Europe is chock-a-block with historic towns and cities, but Venice stands in a class by itself. No matter how many photos you see of this famous water-borne city, nothing prepares you for experiencing its stunning setting in person.
Built on a cluster of small marshy islands as a refuge against barbarian invasions, Venice rose over the centuries to become Europe’s premier maritime power and key to trade with the Orient.
Its prominence is reflected in some of Italy’s most magnificent churches, palaces and works of art. Chief among these is dazzling St. Mark’s Basilica, believed to house the bones of the Apostle Mark himself.
Its history dates to the ninth century with about 8,000 sq. metres of mostly gold mosaics and treasures from the Crusades.
Next door is the extravagantly ornate Doge’s Palace, seat of power for centuries.
Artwork and lavishly decorated rooms contrast with cramped and dank prison cells, connected by shadowy passageways, and the infamous walkway known as the Bridge of Sighs, where condemned prisoners sighed as they enjoyed their last glimpse of Venice’s beauty.
The only way to get around is by foot or boat. Cars, motorcycles or even bicycles are not allowed.
The winding Grand Canal is the main thoroughfare, with a network of smaller canals crisscrossing the islands. You seldom go far without climbing steps on yet another bridge.
Central streets are a mind-boggling maze, with some so narrow that if you stretch out your arms you can touch buildings on both sides.
Just when you think that you’ve hit a dead end, a street suddenly opens into a small square, dominated by yet another magnificent church. Simply wandering the ancient streets is an essential part of the experience.
The two main challenges in visiting Venice are contending with crowds and high prices, both of which can be overcome with some planning. This is among Europe’s top tourist destinations, so going in mid-summer or during holiday periods such as Carnival, means hordes of people.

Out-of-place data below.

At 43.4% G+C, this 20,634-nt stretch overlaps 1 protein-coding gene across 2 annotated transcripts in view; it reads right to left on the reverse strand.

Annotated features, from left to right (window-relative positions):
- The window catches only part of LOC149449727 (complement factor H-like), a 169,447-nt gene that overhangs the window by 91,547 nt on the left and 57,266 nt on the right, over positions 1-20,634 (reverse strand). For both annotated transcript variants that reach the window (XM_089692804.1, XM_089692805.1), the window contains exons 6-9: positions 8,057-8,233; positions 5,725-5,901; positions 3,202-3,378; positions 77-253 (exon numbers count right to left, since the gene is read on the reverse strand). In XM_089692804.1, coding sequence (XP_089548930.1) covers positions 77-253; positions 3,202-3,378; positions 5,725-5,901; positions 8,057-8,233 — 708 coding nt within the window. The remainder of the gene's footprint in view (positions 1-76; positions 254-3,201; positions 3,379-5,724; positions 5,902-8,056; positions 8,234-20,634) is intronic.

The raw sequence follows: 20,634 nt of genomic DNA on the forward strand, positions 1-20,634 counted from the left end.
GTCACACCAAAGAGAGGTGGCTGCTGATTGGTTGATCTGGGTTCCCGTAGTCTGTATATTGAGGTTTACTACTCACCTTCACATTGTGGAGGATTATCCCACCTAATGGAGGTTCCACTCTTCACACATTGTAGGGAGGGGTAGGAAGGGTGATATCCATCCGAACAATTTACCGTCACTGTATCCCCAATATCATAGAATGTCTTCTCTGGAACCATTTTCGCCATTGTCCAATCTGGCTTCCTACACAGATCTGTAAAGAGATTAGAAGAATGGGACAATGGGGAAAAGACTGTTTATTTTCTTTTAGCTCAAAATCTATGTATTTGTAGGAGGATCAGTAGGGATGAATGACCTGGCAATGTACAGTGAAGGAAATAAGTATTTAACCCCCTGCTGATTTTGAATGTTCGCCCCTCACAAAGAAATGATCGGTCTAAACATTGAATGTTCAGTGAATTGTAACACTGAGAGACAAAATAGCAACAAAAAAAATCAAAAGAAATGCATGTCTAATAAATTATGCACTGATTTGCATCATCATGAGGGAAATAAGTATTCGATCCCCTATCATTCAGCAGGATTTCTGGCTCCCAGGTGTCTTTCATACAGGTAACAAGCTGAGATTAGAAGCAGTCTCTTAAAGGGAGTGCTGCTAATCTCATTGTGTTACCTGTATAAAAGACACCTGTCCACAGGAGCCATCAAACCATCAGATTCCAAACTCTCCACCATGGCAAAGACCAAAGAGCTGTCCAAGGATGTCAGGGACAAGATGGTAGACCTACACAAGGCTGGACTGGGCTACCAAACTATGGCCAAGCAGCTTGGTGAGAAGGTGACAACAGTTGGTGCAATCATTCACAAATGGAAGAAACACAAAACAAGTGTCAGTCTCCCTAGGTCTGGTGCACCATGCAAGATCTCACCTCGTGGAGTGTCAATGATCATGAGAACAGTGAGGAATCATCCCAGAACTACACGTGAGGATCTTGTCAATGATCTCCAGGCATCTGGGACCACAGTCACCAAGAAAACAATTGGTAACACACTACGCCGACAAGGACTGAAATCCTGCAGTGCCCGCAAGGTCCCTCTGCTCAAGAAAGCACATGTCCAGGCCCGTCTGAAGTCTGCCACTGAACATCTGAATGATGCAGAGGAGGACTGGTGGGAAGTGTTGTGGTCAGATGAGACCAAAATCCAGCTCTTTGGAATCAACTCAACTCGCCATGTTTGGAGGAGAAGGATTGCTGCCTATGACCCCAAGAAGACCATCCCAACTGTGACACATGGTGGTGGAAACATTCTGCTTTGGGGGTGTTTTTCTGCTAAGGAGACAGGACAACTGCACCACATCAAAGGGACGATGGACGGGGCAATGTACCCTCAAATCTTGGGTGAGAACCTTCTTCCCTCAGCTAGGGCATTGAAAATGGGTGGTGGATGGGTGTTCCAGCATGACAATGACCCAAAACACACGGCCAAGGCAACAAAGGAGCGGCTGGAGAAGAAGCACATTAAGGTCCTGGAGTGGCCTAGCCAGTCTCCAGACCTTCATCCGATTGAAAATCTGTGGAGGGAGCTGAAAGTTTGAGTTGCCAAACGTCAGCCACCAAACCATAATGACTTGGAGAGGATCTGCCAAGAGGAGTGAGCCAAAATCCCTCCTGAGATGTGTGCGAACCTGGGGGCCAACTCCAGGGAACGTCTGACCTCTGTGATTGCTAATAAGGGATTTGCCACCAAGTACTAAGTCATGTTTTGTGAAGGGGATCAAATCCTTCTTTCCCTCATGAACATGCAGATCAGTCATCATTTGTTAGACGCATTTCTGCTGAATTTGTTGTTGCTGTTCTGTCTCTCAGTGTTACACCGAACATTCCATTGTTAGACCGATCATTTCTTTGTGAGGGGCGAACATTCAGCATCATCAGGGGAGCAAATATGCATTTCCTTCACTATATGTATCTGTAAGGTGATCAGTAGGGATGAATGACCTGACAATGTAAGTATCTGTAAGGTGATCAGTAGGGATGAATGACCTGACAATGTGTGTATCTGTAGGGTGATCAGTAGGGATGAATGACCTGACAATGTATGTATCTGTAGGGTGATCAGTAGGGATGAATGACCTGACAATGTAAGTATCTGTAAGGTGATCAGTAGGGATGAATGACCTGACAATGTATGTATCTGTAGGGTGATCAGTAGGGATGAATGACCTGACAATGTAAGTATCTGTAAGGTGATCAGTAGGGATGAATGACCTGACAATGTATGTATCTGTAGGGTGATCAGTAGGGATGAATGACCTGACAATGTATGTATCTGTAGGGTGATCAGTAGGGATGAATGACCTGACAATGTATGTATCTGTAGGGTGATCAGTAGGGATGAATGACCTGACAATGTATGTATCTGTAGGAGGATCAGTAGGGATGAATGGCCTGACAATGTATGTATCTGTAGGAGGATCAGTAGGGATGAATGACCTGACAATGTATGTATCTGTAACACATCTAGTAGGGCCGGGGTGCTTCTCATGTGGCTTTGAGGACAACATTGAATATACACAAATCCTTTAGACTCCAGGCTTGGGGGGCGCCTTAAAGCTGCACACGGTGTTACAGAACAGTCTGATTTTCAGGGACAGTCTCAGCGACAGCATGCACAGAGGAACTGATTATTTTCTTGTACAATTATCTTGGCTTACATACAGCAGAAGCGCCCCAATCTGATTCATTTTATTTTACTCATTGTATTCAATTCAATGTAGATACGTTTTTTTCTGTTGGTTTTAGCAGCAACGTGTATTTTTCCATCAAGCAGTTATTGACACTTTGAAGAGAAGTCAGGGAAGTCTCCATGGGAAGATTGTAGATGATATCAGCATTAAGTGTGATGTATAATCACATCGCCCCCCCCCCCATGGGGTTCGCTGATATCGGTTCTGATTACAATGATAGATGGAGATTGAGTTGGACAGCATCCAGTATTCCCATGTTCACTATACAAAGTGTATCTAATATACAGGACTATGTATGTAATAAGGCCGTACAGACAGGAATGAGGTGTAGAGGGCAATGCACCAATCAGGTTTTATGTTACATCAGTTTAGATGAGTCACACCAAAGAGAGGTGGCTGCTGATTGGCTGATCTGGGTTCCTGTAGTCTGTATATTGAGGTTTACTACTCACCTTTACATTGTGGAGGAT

Instead, consider March when the weather is cool but still pleasant or hit the most popular spots early or late in the day to avoid tour groups.
Venice has the reputation as one of Europe’s more expensive cities, but we found a comfortable guest house on the Grand Canal for 50 euros.
Gondolas costs 80 euros for half an hour and restaurants in the main tourist areas often add extra service charges and cover charges to their already inflated prices. Get slightly off the beaten path, and costs come down to earth.
Fairly close to our hotel was a grocery store with a deli that sold excellent take-out meals for affordable prices.
A museum pass, covering admission to several museums and historic sites, offers good value.
Tourist information offices around town can help you sort through ticket options and combinations. Ask about discounts if you’re younger than 26 or older than 65.
The best deals are the day or multi-day passes for unlimited rides on the vaporetti, or water buses, which operate different routes throughout the islands.
While Venice has a few must-see historic sites, there are so many that you can easily get overwhelmed.
We enjoyed simply wandering around, hopping on and off the water bus that runs the length of the Grand Canal and exploring different areas or heading to some smaller islands.